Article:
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Video Oculography

2021 Senior Design


Video Oculography (VOG) Goggles are a form of ocular movement imaging and are used in a clinical test to diagnose disorders of the vestibular system. The current VOG system used by our customer, Dr. Mamikoglu, has shortcomings that we want to address with a new design. The current VOG system comes with many wires and cords that are cumbersome to set up and make it hard for a patient to move around freely during the medical exam. Our customer also wants a device that is accessible to non-ENT’s, ER staff and even at-home patients during telehealth appointments. Lastly, the current system has only one eye camera (as opposed to two) which limits the diagnostic applications and slows down the exam. This project primarily focuses on making a better version of the VOG system that solves the current problems our customer has.

Problem Statement

The primary goal of this project is to design a Video Oculography system (VOG) that is cordless to allow free movement of both patient and physician during a VOG exam. Furthermore, the system shall be user-friendly (both in the computer software and in the goggle system hardware), relatively inexpensive, and it shall contain two cameras as opposed to one.

Needs/ Wants/ Specifications

  1. 360० Head rotation without tangling in a wire
  2. Appropriate Battery Life
  3. Eye easily visible on the video
  4. Resistant to fast lateral head rotations (in vHIT test)
  5. Large ocular openings in the goggles
  6. Headset is comfortable

Key Components

  1. Hardware (Goggle Body, Cameras, Straps, Battery)
  2. Electronics (Microcontroller, Infrared LED)
  3. Software

Visualization of Prototyping

Prototype #1

Prototype #2

Prototype #3

Prototype #4 – 3D Model

Exploded view of our 3D model for prototype 4

Prototype #4 – Physical Prototype

Testing Results & Evaluation

This section outlines our testing protocol and the evaluation of our final prototype, to ensure the design meets the needs and wants described above.

  1. Intensity of IR light exposed to the retina
  2. Eye recording/Room recording/Streaming lag time
  3. Customer Use Scenario Testing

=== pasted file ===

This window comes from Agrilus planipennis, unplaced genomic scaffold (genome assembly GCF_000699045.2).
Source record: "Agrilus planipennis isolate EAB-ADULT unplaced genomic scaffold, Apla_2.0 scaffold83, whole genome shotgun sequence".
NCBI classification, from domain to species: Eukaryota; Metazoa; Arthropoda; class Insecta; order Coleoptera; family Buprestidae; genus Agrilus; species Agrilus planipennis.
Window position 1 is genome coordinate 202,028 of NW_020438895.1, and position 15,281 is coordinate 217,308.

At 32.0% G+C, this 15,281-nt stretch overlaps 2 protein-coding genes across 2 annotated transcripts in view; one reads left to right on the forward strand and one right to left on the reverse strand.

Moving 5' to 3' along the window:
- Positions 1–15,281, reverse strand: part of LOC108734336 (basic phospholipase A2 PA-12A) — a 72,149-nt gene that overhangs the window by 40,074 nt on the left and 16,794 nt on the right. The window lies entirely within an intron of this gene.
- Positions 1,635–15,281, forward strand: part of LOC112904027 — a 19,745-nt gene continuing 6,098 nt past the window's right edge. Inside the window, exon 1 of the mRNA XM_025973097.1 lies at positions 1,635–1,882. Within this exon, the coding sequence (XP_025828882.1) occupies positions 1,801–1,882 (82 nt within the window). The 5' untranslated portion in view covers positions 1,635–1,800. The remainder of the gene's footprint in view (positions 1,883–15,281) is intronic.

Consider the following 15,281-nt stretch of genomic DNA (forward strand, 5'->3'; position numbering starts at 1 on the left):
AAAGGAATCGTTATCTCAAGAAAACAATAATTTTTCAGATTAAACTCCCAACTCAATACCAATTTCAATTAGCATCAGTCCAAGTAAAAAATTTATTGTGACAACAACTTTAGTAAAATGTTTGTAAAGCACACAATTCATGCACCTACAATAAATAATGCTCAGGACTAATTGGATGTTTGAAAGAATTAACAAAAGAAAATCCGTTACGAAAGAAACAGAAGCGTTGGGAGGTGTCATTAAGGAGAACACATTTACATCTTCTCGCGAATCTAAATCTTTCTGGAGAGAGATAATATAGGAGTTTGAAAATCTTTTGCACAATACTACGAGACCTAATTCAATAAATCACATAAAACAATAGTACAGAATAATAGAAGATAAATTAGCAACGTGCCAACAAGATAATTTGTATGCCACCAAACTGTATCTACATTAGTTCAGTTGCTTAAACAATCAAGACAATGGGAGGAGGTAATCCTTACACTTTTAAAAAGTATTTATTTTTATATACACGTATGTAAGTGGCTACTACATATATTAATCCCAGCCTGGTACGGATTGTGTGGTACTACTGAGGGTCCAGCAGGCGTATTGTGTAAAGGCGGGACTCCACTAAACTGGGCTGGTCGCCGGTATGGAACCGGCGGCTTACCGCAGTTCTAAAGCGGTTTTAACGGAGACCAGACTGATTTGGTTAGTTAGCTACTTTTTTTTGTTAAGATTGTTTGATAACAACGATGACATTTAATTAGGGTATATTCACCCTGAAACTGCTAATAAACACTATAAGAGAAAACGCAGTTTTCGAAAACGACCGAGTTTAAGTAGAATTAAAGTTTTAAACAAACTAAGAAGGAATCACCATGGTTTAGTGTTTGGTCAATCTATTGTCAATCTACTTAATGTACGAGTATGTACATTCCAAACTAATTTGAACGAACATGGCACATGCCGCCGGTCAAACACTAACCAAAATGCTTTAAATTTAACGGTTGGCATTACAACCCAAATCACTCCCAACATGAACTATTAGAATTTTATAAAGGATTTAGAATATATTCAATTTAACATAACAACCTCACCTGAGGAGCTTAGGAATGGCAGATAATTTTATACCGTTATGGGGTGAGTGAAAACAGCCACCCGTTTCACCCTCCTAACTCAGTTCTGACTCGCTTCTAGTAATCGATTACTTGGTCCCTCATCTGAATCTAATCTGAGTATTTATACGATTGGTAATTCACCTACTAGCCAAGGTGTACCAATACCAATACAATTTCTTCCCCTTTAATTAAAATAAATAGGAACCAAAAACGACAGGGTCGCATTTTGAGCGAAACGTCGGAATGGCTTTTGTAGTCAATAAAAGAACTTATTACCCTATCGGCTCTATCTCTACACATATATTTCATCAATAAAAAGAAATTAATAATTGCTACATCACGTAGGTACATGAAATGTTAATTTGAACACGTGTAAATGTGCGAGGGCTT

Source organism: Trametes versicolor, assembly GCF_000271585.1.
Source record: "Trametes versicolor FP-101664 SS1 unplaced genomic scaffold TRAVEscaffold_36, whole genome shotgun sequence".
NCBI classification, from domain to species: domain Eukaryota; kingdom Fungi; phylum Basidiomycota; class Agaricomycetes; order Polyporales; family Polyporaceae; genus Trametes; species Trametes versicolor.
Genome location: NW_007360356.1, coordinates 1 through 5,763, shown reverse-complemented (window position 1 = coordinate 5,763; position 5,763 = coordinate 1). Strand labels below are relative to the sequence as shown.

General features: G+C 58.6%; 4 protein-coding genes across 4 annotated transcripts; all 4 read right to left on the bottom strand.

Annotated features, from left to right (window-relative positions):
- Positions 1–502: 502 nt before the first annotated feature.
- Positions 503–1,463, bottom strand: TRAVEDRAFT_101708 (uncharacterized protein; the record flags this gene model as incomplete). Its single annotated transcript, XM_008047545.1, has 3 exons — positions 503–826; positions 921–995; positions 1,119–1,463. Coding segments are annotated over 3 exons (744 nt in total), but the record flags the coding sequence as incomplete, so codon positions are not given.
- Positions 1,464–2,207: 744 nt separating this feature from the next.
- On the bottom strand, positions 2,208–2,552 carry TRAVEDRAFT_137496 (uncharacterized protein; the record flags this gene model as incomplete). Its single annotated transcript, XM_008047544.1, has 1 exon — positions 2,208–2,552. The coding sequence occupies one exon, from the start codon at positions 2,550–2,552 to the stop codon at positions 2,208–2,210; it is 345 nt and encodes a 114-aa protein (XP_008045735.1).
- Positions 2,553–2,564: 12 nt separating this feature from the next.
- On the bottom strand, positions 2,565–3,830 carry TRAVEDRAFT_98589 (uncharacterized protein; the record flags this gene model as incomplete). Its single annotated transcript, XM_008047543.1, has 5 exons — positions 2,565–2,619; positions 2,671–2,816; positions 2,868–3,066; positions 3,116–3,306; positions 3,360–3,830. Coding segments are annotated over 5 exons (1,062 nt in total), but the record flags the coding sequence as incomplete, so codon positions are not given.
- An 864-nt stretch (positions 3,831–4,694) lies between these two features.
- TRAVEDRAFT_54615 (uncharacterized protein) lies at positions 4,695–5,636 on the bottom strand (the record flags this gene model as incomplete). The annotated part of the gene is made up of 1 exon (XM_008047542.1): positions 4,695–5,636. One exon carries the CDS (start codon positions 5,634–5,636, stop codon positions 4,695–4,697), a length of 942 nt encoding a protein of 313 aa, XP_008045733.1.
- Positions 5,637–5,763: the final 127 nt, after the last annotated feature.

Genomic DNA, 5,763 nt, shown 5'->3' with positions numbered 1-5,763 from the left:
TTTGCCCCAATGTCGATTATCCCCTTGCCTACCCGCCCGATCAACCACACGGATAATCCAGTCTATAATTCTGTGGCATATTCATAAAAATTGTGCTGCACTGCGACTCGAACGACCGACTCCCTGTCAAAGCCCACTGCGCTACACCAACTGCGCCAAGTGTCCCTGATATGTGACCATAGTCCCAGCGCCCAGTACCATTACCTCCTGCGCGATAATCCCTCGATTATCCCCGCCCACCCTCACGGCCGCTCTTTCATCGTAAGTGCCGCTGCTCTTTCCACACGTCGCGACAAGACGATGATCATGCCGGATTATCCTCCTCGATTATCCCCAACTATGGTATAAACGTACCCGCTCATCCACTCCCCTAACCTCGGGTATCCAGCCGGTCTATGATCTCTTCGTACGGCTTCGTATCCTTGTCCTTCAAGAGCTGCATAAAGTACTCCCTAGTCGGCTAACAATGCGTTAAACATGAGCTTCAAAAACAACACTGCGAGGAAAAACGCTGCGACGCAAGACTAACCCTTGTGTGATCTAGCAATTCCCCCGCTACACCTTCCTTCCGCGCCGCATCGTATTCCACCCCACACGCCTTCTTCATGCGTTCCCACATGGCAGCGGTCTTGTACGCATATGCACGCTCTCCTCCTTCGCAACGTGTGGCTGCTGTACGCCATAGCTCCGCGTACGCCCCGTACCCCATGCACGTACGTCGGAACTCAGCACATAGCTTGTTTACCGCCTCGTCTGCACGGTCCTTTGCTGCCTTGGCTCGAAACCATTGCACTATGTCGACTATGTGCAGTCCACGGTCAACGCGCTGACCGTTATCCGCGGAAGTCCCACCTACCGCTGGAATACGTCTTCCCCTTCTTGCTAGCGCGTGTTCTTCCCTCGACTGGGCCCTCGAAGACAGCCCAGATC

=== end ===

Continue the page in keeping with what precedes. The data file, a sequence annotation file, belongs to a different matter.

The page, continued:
• Shifting of goggles during vHIT test
    • Moving the patient
    • Set-up time
    • Sanitization time
    • Raspberry Pi heating
    • Battery Life
  4. Comfort Test
  5. Anthropometric Testing

Customer Feedback

Our customer has been very satisfied with our overall progress and sees many possible future applications for our device. He envisions our goggles to become a staple not only in an ENT’s office, but also in the ER, and even at home for telehealth applications.

Our customer has expressed particular appreciation for the wirelessness, the number of cameras on our device, and the possibilities for continuous improvement given our rather modular design.

What’s Next?

We want to make the setup of our device more user friendly and ideally improve upon the user interface on the software end to make it more accessible. We are considering adding other sensors and software to our existing prototype to improve the diagnostic power of the VOG Goggles.

Our Team


Bulent Mamikoglu, M.D.


Dr. Laurel Carney

Project Liaison

Jared Ocasio

Design Engineers
Victoria Figarola – Neuroengineering
Emma Mantel – Signals & Systems

Yu Xuan Chin – Biomedical Optics
Benjamin Richardson – Signals & Systems


We would like to acknowledge our customer, Dr. Bulent Mamikoglu, for his enthusiasm in entering into this project and for his support. We would further like to acknowledge Dr. Laurel Carney and Jared Ocasio also for their weekly guidance, and for reviewing all progress reports and presentations related to the project. We would also like to acknowledge Martin Gira for meeting with us and providing important feedback and information regarding 3D printing. As well as Moriana Molchanov Garcia for providing us with the resources and information regarding the engineering standards. Lastly, we would like to acknowledge Dr. Scott Seidman and Dr. Amy Lerner for their continuous guidance and support throughout our design process.

References & Resources

  • Ahlstrom, V & Longo, K. DOT/FAA Human Factors Division. Human Factors Design Standard: For Acquisition of Commercial Off-The-Shelf Subsystems, Non-Developmental Items, and Developmental Systems (Report No. DOT/FAA/CT-03/05 HF-STD-001).
  • Association for the Advancement of Medical Instrumentation. (2010). Human Factors Engineering – Design Of Medical Devices (ANSI/AAMI HE75:2009).
  • Dave Jones Revision . 4. Advanced Recipes. 4. Advanced Recipes – Picamera 1.13 Documentation. Accessed April 29, 2021.
  • International Electrotechnical Commission. (2006). Photobiological safety of lamps and lamp systems (CEI/IEC 62471:2006)
  • Kilpatrick, A. IR Illumination and Eye Safety. Medium. 2017 Sept. 14.
  • Kong, Y., Lee, S., Lee, J., Nam, Y. A head-mounted goggle-type video-oculography system for vestibular function testing. EURASIP Journal on Image and Video Processing 28. 2018 Apr 27.

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